Some owners haven’t been able to keep their staffing levels or meet the loan forgiveness rules. In this case, you may have the option to file for bankruptcy under the subchapter V expansion.
A PPP loan is an unsecured obligation. This means that the court may grant a repayment plan so that you only pay part of the loan.
The Small Business Administration (SBA) established a temporary rule in April 2020. This denies PPP loans to any business already involved in bankruptcy proceedings.
Yet, the CARES Act doesn’t prevent PPP loans for debtors in bankruptcy cases. Bankruptcy courts have ruled in favor of these debtors. They state that the SBA went beyond its authority when making this rule.
Other Bankruptcy Code CARES Act Changes
The CARES Act made further amendments to the Bankruptcy Code. Historically, a person’s current monthly income determined their eligibility to file bankruptcy. The income rate also affected the repayment period.
COVID-19-related payments can’t be used in calculating your current monthly income. This isn’t considered disposable income as it relates to payments to creditors.
A new Chapter 13 Bankruptcy Code rule addresses plans started before the CARES Act. These plans must be altered if the debtor had financial hardship directly or indirectly related to COVID-19. An example is to extend the plan payment to 84 months from the start date.
Make sure you request changes before the current March 27, 2021 deadline. These modifications may pay for post-confirmation defaults. They may also cover your mortgage or other loan payments.
Items to Take to Your First Bankruptcy Attorney Visit
Being prepared for your first visit with the attorney will move the process along. The following list describes common items needed to prepare for bankruptcy proceedings.
- Car loan or lease billing statements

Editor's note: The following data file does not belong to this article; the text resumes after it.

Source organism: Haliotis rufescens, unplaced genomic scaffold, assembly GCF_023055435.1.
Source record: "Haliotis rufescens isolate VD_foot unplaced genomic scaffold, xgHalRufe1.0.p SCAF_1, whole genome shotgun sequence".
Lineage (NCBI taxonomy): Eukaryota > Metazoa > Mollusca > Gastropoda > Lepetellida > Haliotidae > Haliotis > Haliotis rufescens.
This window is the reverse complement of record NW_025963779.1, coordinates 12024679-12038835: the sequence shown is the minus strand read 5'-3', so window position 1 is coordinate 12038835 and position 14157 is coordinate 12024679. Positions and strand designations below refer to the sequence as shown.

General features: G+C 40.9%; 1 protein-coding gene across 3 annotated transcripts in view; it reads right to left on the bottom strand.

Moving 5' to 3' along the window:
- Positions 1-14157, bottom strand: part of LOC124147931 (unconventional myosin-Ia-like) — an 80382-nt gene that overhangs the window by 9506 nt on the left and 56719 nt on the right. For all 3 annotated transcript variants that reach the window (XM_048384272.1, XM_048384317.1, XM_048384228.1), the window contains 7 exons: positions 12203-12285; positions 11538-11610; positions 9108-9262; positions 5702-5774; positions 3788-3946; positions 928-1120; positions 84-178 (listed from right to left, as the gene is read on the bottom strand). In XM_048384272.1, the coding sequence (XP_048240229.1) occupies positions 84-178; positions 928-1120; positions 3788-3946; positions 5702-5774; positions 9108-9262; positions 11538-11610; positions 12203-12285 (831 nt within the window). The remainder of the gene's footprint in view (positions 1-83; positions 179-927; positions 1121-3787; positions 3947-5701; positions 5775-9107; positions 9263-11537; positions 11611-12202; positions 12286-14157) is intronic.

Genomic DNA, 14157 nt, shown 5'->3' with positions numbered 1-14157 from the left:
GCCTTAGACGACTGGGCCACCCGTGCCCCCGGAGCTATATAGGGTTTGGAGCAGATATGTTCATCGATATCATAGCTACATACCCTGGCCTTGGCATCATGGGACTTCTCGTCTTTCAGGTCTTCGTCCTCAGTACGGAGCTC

- Collection letters
- Mortgage statements
- Other recent bills
- The wage garnishment order from your payroll office if this applies
- All court papers if you’re involved in a lawsuit
- Purchase contract and recent billing statements for car loans
- All the paycheck stubs or documents of income that you have
- Documents showing Social Security and pension benefits
- Tax returns from the past one to two years
When the lawyer has as much information as possible, it helps them prepare and analyze your case. This helps them develop evidence to present a solid case on your behalf.
Do You Need a Bankruptcy Lawyer?
If you’re considering entering into bankruptcy proceedings, it’s key to have an expert at your side. Lorraine M. Greenberg has served as a bankruptcy attorney in Chicago since 1981. You’ll receive quality consumer and small business legal services at affordable prices.
We’re experts in Chapter 7 bankruptcy and Chapter 13 bankruptcy cases in the U.S. Bankruptcy Court for the Northern District of Illinois. We understand that these hard-economic times are difficult for families and small businesses. Our practice wants to help you prevent foreclosures and wage garnishment.
Contact us today to ask questions and schedule a consultation.